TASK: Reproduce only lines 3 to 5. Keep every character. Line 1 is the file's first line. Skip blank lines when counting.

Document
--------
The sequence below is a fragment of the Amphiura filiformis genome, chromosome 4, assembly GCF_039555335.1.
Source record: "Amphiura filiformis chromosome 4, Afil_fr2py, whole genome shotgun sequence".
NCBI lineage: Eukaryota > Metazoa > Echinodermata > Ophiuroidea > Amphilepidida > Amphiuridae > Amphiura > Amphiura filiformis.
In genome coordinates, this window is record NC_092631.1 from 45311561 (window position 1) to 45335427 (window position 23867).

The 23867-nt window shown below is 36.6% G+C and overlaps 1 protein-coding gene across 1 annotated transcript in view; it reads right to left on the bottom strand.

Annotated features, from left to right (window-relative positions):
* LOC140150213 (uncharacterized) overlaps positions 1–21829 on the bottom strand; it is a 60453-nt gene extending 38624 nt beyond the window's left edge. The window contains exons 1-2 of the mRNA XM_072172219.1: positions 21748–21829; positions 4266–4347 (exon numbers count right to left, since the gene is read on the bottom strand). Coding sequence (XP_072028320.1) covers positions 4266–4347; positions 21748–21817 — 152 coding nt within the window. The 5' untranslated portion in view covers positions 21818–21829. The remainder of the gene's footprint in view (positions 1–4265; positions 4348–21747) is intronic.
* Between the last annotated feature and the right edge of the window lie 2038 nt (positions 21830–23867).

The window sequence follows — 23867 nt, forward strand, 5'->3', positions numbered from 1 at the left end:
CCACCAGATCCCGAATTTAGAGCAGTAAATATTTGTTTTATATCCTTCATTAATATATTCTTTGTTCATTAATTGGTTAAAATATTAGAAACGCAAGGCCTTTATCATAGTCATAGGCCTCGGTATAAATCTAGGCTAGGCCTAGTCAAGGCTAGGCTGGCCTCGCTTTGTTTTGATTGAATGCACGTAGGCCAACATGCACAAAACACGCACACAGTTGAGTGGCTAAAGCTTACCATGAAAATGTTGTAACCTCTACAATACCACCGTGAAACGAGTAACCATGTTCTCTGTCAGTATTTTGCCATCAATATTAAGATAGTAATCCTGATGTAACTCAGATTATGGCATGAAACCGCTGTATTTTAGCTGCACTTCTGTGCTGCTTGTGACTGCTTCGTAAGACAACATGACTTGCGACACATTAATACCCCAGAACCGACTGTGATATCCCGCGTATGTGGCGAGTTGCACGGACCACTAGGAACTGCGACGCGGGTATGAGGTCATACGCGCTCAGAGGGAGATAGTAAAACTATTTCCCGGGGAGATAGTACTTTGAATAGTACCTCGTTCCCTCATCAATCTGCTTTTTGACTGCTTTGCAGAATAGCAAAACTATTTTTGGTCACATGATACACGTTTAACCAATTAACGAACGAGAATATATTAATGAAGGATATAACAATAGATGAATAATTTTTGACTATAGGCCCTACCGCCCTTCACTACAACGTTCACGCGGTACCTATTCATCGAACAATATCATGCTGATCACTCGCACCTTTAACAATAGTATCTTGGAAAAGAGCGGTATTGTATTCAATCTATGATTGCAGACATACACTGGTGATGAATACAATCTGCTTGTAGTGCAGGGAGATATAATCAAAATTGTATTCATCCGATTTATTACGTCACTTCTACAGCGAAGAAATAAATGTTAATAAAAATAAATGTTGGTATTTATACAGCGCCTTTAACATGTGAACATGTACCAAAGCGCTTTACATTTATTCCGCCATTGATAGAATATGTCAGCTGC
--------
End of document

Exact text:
NCBI lineage: Eukaryota > Metazoa > Echinodermata > Ophiuroidea > Amphilepidida > Amphiuridae > Amphiura > Amphiura filiformis.
In genome coordinates, this window is record NC_092631.1 from 45311561 (window position 1) to 45335427 (window position 23867).

The 23867-nt window shown below is 36.6% G+C and overlaps 1 protein-coding gene across 1 annotated transcript in view; it reads right to left on the bottom strand.